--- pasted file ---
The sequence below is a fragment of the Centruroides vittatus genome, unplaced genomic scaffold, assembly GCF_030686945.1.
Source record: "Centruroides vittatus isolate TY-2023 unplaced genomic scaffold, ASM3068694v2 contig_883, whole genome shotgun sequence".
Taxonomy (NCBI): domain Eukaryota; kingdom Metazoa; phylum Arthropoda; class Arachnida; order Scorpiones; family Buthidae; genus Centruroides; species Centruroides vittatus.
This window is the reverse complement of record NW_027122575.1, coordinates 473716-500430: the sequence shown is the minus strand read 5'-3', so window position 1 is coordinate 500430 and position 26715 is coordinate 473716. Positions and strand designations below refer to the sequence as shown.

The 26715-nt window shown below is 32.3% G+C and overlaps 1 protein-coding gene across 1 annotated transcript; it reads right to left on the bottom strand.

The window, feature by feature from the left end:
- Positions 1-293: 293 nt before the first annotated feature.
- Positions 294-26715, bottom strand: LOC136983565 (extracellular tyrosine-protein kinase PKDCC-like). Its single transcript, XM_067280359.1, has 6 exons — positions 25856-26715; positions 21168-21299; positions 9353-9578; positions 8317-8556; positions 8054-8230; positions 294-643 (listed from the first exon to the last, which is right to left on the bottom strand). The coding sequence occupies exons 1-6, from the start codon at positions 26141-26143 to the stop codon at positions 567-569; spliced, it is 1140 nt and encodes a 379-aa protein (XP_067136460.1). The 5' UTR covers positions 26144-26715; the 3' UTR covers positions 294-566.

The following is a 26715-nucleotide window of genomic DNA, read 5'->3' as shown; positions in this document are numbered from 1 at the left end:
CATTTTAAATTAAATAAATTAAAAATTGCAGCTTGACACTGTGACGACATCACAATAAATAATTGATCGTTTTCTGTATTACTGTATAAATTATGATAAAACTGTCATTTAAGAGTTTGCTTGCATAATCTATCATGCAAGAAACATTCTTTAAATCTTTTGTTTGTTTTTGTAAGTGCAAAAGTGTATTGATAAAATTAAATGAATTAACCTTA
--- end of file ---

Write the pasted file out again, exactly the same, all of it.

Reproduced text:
The sequence below is a fragment of the Centruroides vittatus genome, unplaced genomic scaffold, assembly GCF_030686945.1.
Source record: "Centruroides vittatus isolate TY-2023 unplaced genomic scaffold, ASM3068694v2 contig_883, whole genome shotgun sequence".
Taxonomy (NCBI): domain Eukaryota; kingdom Metazoa; phylum Arthropoda; class Arachnida; order Scorpiones; family Buthidae; genus Centruroides; species Centruroides vittatus.
This window is the reverse complement of record NW_027122575.1, coordinates 473716-500430: the sequence shown is the minus strand read 5'-3', so window position 1 is coordinate 500430 and position 26715 is coordinate 473716. Positions and strand designations below refer to the sequence as shown.

The 26715-nt window shown below is 32.3% G+C and overlaps 1 protein-coding gene across 1 annotated transcript; it reads right to left on the bottom strand.

The window, feature by feature from the left end:
- Positions 1-293: 293 nt before the first annotated feature.
- Positions 294-26715, bottom strand: LOC136983565 (extracellular tyrosine-protein kinase PKDCC-like). Its single transcript, XM_067280359.1, has 6 exons — positions 25856-26715; positions 21168-21299; positions 9353-9578; positions 8317-8556; positions 8054-8230; positions 294-643 (listed from the first exon to the last, which is right to left on the bottom strand). The coding sequence occupies exons 1-6, from the start codon at positions 26141-26143 to the stop codon at positions 567-569; spliced, it is 1140 nt and encodes a 379-aa protein (XP_067136460.1). The 5' UTR covers positions 26144-26715; the 3' UTR covers positions 294-566.

The following is a 26715-nucleotide window of genomic DNA, read 5'->3' as shown; positions in this document are numbered from 1 at the left end:
CATTTTAAATTAAATAAATTAAAAATTGCAGCTTGACACTGTGACGACATCACAATAAATAATTGATCGTTTTCTGTATTACTGTATAAATTATGATAAAACTGTCATTTAAGAGTTTGCTTGCATAATCTATCATGCAAGAAACATTCTTTAAATCTTTTGTTTGTTTTTGTAAGTGCAAAAGTGTATTGATAAAATTAAATGAATTAACCTTA